Comment Editor Emily Chapman raves about how the BBC brings Phillip Pullman’s text to life
As a huge fan of the book series by Phillip Pullman, it’s needless to say that the anticipation for this new TV adaptation was rather great. After the disappointment of the 2007 film, The Golden Compass, all my hopes were once again placed on the shoulders of the BBC. Pullman’s fictional world is intricate and full of magic: spanning three novels, there are so many wonderful aspects of the series that I was desperate to see on screen. I am happy to report that my faith was not misplaced.
The story follows Lyra Belacqua (Dafne Keen), a young girl who is gifted with a truth-telling device called an Alethiometer. After hearing about a substance called Dust, she embarks on a journey to escape the clutches of the Magisterium (a religious organisation) and to save the children who have been going missing in the night. Alongside her daemon (animal forms that live outside each human’s body), Pantalaimon (voiced by Kit Connor), they overcome a number of obstacles and start to uncover the truth behind what her Uncle, Lord Asriel (James McAvoy) is doing with Dust.
Phillip Pullman and Jack Thorne’s adaptation of book to script is, thankfully, superb. The decision to overlap the timelines of the first and second books was a good one, allowing the viewer to begin to understand the breadth of the narrative, that extends across three books. Along the way, we meet Will Parry (Amir Wilson) in an additional storyline that adds intrigue and complexity to the world in which Lyra lives.
I could write a full-length dissertation on the majesty of the credits sequence alone, but the entire design and look of His Dark Materials was beautiful, to say the least. The effects were incredibly well done, including the creation of the giant armored bear Iorek Byrnison (voiced by Joe Tandberg). Even the individual daemons, although not appearing as much as I imagined they would, looked impressive. Lord Asriel’s snow-leopard daemon, Stelmaria (voiced by Helen McRory), stands out as particularly stunning. Although the story is engaging enough on its own, Pullman’s world is brought to life by an array of beautiful panoramic shots of Oxford, not quite as we know it, as well as the icy landscapes of the North. The depiction of the witches was also brilliant; there is always the risk of making flying, magical beings look tacky, but Ruta Gedmintas’ witch Serafina Pekkala is androgynous and delicate. In what was a good choice, the creators did away with the usual ‘flying broomstick’ trope, and instead the witches carefully hop into the air, and fly away unhindered by cumbersome props.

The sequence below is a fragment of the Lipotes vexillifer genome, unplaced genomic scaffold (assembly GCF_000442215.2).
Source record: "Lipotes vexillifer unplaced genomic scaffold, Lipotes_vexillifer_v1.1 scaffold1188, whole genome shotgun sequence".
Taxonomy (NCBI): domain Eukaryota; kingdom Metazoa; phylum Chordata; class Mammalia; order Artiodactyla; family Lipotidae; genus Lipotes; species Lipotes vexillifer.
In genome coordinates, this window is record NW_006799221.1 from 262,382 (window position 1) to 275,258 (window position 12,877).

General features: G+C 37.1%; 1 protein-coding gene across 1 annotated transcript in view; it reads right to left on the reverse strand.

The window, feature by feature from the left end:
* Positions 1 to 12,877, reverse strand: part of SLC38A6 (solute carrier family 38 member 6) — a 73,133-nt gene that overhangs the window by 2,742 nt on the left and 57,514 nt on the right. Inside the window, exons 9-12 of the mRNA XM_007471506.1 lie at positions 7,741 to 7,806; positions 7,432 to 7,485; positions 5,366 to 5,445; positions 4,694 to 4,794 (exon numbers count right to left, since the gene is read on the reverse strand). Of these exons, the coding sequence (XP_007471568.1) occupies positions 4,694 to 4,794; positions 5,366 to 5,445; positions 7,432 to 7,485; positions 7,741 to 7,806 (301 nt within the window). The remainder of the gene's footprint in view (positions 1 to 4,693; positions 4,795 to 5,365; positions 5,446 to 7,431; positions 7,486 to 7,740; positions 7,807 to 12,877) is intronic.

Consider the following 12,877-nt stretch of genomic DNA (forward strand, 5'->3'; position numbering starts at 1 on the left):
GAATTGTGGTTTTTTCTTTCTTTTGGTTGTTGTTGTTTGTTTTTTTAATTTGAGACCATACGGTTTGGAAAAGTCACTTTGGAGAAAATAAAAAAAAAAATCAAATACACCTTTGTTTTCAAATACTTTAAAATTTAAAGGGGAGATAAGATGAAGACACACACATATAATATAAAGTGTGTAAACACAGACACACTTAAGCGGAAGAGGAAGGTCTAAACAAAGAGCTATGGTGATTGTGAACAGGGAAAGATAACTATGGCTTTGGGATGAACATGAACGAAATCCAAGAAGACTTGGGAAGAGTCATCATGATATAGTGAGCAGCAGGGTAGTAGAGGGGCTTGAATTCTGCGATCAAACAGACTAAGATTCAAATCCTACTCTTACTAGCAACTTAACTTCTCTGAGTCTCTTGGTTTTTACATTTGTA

Flooded with famous faces, the cast is everything you would want it to be, and more. Ruth Wilson’s fabulously-dressed yet terrifying Marisa Coulter is a brilliant antagonist, combining the perfect amount of insanity and sinister composure to bring to life this highly disturbed, but very powerful character. Wilson’s ability to switch from seductive and flattering to incredibly unhinged in a matter of seconds, whilst wearing a gorgeous boldly-coloured skirt suit, makes the audience simultaneously fear her and fall in love with her. Equally, Dafne Keen’s portrayal of a much-loved protagonist is, frankly, perfect. A bold, brave and quick-witted young girl, Keen’s version of Lyra is charming and lovable throughout the entire series. Keen’s performance only becomes more impressive as her character comes to face the darker truths about the Magisterium, and as her relationship with Mrs. Coulter becomes more illuminating. Keen is able to steadily hold her ground opposite big names like Lin-Manuel Miranda, who plays the Aeronaut Lee Scoresby; and their relationship is a joy to watch as Scoresby’s fondness for Lyra grows.
Lyra’s relationship with her friend, Roger (Lewin Lloyd) is a highlight of the whole series. There is a mutual love and respect between them, which has been drawn on even more strongly than in the books. There are a number of sweet moments between the two characters, which on their own make the whole series worth a watch. This adaptation perfectly encapsulates the importance and beauty of young people’s friendship, and the power that their love for one another can have.
In this adaptation, an incredible book series becomes an incredible television series. Pullman’s fictional world comes to life in a way fans of the book have always hoped for, as it becomes more and more pertinent to explore the dark reality of a world controlled by an insidious ideology. If you didn’t watch this series while it was on TV, I urge you to go straight to BBC iPlayer and watch it while you can. A wonderful combination of stunning cinematography, brilliant acting, and an important and incredibly engaging story, His Dark Materials has been a fabulous addition to the small screen this year.